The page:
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Title: Powerful landscapes : squatting, space and religiosity in urban Malaysia
Author: Yeoh, S. G.
Awarding Body: University of Edinburgh
Current Institution: University of Edinburgh
Date of Award: 1997
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Based on archival, library and ethnographic research, this thesis recasts the notion of 'everyday resistance' (as propounded by James Scott) in terms of the landscape and spatiality of an urban Indian squatter settlement in Malaysia. In postcolonial Malaysia, managing different and often competing ethnic and religious identities in a Furnivallian 'plural society' presents administrative problems as well as a resource for political legitimation. Arguably, this is most starkly embodied in 'squatter settlements', often perceived as potential sites of urban discontent and unrest. But squatter settlements also provide significant sources of urban labour as well as important political vote-banks. The first part of the thesis examines historically how categories like 'squatting', 'religion' and 'ethnicity' are rendered discursively meaningful. Attention is then shifted to the 'ethnographic present' of the fieldwork squatter settlement in the suburban township of Petaling Jaya. I examine varied everyday routines, social practices, and the use of space in juxtaposition to wider cultural and urban processes. Tamil and Telegu Indians comprising two distinct religious groups - Hindu devotees of the goddess Mariyamman and the Seventh-Day Adventist Christians - are the main focus of discussion. Descriptions of the celebration of the annual goddess festival (for the former) and the weekly Sabbath Worship services (for the latter) bring out the substantive differences of these two groups in terms of culturally specific spatial idioms, and the theoretical implications they pose for the study of 'everyday resistance'.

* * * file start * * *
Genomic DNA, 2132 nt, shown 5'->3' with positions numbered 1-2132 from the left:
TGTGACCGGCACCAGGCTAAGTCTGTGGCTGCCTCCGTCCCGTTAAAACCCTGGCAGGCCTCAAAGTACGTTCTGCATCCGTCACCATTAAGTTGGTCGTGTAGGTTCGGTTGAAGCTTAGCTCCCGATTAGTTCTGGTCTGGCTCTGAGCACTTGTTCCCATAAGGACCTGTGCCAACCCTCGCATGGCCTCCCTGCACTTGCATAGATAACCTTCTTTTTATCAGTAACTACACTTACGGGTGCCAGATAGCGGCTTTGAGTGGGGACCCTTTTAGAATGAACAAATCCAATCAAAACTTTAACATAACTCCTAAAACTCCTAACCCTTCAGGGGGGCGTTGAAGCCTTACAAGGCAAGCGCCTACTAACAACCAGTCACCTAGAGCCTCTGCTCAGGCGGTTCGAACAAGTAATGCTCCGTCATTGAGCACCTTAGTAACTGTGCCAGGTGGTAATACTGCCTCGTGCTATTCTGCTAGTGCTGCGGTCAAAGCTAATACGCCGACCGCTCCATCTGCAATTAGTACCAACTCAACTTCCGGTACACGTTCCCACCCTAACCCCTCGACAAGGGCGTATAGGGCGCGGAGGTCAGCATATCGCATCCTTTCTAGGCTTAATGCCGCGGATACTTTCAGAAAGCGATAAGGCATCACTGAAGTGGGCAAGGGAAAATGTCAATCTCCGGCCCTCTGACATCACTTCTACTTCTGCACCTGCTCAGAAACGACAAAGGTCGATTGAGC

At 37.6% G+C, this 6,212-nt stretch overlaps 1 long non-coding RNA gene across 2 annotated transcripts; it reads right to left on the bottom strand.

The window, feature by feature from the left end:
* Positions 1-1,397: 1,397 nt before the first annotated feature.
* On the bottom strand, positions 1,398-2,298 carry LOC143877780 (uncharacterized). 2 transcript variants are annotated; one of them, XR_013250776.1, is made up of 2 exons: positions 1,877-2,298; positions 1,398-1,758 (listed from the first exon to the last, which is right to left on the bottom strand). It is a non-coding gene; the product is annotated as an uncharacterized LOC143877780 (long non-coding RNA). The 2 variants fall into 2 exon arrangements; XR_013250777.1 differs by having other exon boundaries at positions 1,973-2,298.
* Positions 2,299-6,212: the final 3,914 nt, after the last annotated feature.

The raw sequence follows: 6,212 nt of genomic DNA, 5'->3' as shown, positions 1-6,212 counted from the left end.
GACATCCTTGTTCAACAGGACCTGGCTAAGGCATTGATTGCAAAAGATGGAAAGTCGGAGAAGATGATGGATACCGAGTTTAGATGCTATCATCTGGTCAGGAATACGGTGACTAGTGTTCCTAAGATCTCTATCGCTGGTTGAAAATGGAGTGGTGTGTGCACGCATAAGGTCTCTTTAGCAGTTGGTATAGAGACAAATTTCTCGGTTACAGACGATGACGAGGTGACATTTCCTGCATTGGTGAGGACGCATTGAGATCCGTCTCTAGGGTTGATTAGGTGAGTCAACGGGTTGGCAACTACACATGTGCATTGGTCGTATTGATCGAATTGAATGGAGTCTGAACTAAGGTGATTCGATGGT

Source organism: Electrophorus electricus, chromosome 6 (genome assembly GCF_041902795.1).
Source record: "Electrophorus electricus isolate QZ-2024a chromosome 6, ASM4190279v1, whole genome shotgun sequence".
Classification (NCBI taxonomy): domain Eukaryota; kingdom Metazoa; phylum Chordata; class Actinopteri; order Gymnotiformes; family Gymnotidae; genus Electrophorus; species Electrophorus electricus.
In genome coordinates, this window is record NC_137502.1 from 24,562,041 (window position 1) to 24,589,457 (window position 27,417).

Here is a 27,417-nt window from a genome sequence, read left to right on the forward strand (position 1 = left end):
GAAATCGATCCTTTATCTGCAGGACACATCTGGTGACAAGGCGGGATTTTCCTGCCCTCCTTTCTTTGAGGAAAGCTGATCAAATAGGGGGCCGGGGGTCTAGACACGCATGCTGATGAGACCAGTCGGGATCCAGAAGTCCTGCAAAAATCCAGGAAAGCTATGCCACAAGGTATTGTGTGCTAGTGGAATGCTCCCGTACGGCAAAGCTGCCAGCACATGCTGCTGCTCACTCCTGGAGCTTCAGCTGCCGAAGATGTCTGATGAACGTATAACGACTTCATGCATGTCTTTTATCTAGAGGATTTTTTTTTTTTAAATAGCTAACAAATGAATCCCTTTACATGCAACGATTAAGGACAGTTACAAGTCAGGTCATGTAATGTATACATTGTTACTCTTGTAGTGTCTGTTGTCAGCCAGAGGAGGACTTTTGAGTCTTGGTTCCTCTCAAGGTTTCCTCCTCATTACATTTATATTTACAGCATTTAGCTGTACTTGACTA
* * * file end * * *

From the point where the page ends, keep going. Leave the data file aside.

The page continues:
Supervisor: Not available Sponsor: Not available
Qualification Name: Thesis (Ph.D.) Qualification Level: Doctoral
EThOS ID:  DOI: Not available